I decided to tell this story in a poem when I came across a series of photographs on the Inland Waterways Association website. Since writing the piece, IWA have revamped their website so the photographs are no longer there, but luckily I found a different source. Here’s my favourite. The boat is Vesta, owned by Max Sinclair who is standing at the tiller. Almost in the centre of the shot is a woman looking after two of Max’s children. One of them is Ian, who kindly sent me the photographs.
As you can see the (original) photo caption doesn’t mention the woman or children by name; I’m not convinced they were in mind when the word ‘everybody’ was used either. Most of the photos were taken by Phil Hutchings though Max probably wrote the caption, and, together with the other shots, have an immediacy which draws us into the drama of trying to get these boats up the Stourbridge arm in 1961.
And I know how exciting it must have been. In fact I was probably there because my mother remembers it. She told me that, while the long line of boats waited behind Vesta when it was stuck under a bridge, she carved up a cake she had on our little cruiser and handed out pieces as far as they would go to hungry people on the adjacent craft. A few years later we had our own 70 foot historic boat, struggling to move it on the neglected canals and determined to do everything we could to get them restored.
I wanted to write a poem which put the photos into context and expressed the spirit and dedication of the enthusiastic volunteers. The piece, as text and video, is on the Creative Black Country blog. It’s also on my YouTube channel. I feel a bit bad that the woman in the middle of the action isn’t mentioned in my poem. One day I’d better have a go at writing something just for her.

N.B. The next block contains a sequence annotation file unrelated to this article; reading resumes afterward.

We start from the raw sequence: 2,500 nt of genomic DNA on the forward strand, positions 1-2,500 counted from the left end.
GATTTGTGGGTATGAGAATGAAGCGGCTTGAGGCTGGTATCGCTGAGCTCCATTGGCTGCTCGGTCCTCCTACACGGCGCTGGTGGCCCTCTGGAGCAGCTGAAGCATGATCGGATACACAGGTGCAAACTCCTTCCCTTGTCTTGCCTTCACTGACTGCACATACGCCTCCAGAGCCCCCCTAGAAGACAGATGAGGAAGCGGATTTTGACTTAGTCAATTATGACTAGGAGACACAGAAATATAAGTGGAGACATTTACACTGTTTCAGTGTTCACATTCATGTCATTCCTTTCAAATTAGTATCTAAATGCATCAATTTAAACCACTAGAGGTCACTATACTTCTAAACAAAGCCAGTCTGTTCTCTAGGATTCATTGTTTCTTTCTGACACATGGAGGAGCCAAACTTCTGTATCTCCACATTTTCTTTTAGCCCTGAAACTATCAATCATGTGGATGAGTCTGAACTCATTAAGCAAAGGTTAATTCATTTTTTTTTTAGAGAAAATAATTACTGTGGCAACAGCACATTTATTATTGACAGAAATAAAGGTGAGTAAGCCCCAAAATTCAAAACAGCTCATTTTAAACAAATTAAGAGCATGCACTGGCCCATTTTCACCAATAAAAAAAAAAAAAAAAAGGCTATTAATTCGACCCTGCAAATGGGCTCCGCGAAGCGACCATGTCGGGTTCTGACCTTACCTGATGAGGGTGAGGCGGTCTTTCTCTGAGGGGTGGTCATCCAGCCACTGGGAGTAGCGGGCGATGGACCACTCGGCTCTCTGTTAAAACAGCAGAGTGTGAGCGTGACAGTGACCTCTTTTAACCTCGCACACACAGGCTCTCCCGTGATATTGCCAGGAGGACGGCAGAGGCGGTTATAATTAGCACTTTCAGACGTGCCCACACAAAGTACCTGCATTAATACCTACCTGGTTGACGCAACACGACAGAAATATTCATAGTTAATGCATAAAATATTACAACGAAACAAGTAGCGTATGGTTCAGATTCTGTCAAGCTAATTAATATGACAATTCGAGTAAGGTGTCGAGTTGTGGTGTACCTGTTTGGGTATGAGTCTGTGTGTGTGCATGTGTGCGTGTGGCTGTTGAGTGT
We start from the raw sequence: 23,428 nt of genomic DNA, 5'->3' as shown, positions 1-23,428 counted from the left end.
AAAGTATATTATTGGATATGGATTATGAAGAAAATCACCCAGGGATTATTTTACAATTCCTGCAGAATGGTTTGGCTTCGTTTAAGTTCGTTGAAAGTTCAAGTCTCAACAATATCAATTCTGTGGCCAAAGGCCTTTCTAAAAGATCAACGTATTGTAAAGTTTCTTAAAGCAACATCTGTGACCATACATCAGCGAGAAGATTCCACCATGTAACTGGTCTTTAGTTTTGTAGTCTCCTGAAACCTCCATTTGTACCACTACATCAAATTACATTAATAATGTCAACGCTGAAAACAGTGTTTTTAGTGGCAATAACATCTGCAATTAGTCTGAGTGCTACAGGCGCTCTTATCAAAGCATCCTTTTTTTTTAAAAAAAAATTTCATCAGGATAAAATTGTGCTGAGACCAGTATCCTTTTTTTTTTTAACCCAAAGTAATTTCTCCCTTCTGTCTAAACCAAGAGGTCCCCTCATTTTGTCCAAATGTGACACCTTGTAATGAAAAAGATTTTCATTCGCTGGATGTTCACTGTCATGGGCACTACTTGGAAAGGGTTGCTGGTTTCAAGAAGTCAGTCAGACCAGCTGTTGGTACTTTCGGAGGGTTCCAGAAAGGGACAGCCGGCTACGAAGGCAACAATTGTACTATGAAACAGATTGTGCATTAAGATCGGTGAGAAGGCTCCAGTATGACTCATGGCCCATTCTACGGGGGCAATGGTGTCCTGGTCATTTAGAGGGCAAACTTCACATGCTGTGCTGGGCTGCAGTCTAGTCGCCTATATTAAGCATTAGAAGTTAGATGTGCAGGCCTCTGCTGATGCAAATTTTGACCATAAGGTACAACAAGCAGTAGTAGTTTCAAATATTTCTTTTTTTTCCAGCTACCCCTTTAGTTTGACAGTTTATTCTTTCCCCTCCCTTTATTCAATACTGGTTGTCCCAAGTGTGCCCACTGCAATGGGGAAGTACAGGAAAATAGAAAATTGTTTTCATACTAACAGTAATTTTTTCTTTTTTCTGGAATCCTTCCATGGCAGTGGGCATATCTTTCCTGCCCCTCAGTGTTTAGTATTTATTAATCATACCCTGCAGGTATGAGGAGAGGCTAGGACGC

Having blogged about the three other artists I commissioned – Alex Vann, Al Barz and Lou Blakeway, it’s time to tell you about my pieces, commissioned by Creative Black Country. Here’s the first:
It was so good to have a creative project to get on with during the first lockdown. My car MOT was due, so I drove to Pym’s garage in Netherton, Dudley which I’ve been using since I first had a car. I was a bit nervous about being out but it was an opportunity to walk along the canal behind the garage in an area which has been landscaped, belying its industrial past. Warren’s Hall, Bumble Hole, Windmill End… this picturesque area has several names, and on this particular day the reflection of the latticed arches and the cloud formations attracted my attention. So I took lots of photos. Here are some of them:
Up to that point I hadn’t decided what I would write about for either of my Bostin News commissions. I knew I wanted to focus on Dudley, and as I took these photos it occurred to me that these three bridges would make a good subject. That’s how I came to write Three Bridges, Four Tunnels.
I used Canals of Birmingham and the Black Country, No. 2 in the Historical Canal Maps series, as well as consulting online sources, to help me learn about the history of the area. Although I had been there many, many times over the years, I didn’t know much about the industry or the full story of why the canal arms which travel under two of the bridges are dead ends. Using the bridges as starting points, I wrote a set of three poems and was lucky enough to be able to commission Lou Blakeway to create some atmospheric linocuts of the bridges to go with them. Click the link above to see the video, the linocuts and the the text of the poem.